As with almost all social sciences research, is that these “studies” have become thinly disguised marketing studies, in this case, an attempt to convince the city commission to support this program as it is now structured. The criticisms that I as a somewhat trained researcher (12 articles in the juried medical literature) advanced have to do with selection biases. Why did some parents decide to send their kids to ARCH, and how do these differ? Why compare them to successful kids? Wouldn’t the proper comparison group be those who were eligible for the program but whose parents didn’t let their kids participate? Or, maybe compare to those kids whose parents who signed them into the program but who didn’t bother to show up?

Beyond the selection biases lie statistical problems of treating changing populations of kids as they move in and out of the district as though they had all benefited from the entire program.  Maybe the reported improvements were caused when smarter kids moved in, or maybe not. The unanswered question of drop outs in the senior high school levels was troubling; what are the dropout rates in Kentwood public schools?  We had no way of knowing.

There are more abstract considerations like why ARCH is not offered at charter or parochial schools in Kentwood. What effect does keeping these kids away from their families for 11 hours each day have on their emotional involvement in their own families?

The physical sciences concern inanimate objects and delve into reproducible, boring and non human phenomena. They can be used to make things like rockets, computers and allow wealth creation to pay for stuff like ARCH.

The social sciences attempt to explore the most fascinating of all subjects, man himself. The social sciences try to imitate the physical sciences by marshalling man’s actions as though they were cause and effect instead of being motivated. The subject never changes his nature but constantly changes his attentions and intentions; the interplay is too complex and shifting to be predictable but is endlessly thought provoking. The social sciences produce studies riddled with non valid and not reliable results.They are useless in predicting much of anything and at best deal in hopes and fantasies. The social sciences can entertain us with analyses of why something, say,  the Great Depression, the rise of Islamism or slavery happened in the past. None of these analyses agree and these differences provoke argument, foster major industries in the conspiracy theories, government programs and of similar charlatans. They make money from gullible students who major in these topics and from doing marketing studies that influence the news media, government officials and an inattentive public.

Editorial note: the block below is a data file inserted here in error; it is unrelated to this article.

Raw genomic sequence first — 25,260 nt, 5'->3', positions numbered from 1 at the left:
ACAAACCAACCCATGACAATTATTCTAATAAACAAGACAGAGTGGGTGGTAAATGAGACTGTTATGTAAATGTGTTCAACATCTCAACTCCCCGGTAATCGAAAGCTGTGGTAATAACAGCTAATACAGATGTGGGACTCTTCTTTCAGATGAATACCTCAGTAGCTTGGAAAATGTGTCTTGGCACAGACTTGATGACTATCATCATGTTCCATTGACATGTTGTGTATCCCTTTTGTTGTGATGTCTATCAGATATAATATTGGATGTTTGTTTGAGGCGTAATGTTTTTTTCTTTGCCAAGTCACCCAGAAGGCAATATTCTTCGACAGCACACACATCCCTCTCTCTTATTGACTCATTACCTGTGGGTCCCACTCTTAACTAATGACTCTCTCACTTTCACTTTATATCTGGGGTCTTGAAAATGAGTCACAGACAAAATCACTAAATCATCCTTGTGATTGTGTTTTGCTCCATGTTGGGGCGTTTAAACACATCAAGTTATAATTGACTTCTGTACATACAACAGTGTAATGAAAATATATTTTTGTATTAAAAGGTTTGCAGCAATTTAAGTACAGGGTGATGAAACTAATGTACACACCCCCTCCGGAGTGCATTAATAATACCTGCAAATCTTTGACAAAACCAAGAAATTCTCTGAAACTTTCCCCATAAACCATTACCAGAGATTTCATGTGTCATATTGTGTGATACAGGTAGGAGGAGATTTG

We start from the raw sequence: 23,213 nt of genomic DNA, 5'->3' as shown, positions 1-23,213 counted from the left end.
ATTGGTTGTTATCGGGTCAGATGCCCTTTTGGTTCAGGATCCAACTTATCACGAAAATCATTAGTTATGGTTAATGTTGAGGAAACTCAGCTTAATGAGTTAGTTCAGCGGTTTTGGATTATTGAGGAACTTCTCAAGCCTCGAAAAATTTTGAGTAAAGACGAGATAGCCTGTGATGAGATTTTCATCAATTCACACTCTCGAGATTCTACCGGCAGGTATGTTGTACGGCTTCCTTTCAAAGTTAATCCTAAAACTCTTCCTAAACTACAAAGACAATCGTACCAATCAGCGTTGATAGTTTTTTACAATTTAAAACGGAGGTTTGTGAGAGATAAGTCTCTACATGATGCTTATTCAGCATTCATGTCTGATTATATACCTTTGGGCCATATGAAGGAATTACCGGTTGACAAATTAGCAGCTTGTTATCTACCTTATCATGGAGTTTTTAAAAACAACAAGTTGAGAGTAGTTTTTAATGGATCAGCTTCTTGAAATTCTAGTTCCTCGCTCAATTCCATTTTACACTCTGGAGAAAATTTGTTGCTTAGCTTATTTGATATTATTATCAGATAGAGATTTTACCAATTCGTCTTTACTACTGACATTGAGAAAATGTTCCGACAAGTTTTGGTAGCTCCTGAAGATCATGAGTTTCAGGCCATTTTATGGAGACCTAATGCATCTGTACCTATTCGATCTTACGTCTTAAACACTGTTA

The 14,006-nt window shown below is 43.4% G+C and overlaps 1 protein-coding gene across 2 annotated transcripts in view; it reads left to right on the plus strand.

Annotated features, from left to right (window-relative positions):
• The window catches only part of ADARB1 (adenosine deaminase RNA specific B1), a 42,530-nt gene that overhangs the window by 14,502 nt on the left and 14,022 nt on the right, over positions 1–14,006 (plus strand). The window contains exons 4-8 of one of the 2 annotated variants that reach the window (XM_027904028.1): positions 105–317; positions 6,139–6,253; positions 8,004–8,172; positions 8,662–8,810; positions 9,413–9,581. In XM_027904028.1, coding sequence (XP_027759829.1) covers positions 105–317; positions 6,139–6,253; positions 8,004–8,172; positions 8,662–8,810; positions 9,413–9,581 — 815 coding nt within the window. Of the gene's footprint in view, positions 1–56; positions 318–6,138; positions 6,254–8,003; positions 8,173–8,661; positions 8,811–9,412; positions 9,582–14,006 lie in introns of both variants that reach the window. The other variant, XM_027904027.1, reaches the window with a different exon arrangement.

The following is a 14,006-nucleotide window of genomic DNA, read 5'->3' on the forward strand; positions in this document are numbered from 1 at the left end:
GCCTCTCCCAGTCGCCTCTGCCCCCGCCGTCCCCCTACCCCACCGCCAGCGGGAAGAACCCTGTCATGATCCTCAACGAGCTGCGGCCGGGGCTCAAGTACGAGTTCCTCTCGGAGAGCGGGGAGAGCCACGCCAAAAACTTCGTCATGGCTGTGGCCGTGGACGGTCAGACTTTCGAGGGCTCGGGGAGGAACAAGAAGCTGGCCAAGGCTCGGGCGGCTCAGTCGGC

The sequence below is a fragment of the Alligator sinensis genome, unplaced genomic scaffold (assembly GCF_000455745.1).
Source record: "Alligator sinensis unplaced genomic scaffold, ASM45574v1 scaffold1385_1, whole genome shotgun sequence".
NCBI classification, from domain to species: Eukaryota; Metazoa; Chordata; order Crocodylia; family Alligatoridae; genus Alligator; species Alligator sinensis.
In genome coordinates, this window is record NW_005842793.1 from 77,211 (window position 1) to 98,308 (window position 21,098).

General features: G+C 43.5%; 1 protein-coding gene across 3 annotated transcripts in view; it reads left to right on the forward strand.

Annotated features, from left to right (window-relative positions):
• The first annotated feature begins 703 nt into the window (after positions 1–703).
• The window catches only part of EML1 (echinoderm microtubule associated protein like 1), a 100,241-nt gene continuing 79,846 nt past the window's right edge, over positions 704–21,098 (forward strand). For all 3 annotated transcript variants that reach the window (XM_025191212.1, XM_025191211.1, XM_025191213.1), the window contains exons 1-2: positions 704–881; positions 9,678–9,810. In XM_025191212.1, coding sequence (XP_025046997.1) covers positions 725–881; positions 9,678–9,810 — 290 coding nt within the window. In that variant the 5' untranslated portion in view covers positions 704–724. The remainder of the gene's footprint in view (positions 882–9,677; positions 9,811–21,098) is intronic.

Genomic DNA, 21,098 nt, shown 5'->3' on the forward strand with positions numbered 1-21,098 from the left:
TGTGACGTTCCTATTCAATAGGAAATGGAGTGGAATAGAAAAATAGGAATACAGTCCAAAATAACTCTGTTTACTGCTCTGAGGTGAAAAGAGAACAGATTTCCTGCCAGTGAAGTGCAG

In other words, the social sciences do not produce evidence that can be used for human engineering, but only for human entertainment. I suppose that most of the 30 or 40 college grads that evening at Challenger School left with a warm fuzzy feeling and a few of us fantasized that it was of the wool being pulled over our eyes.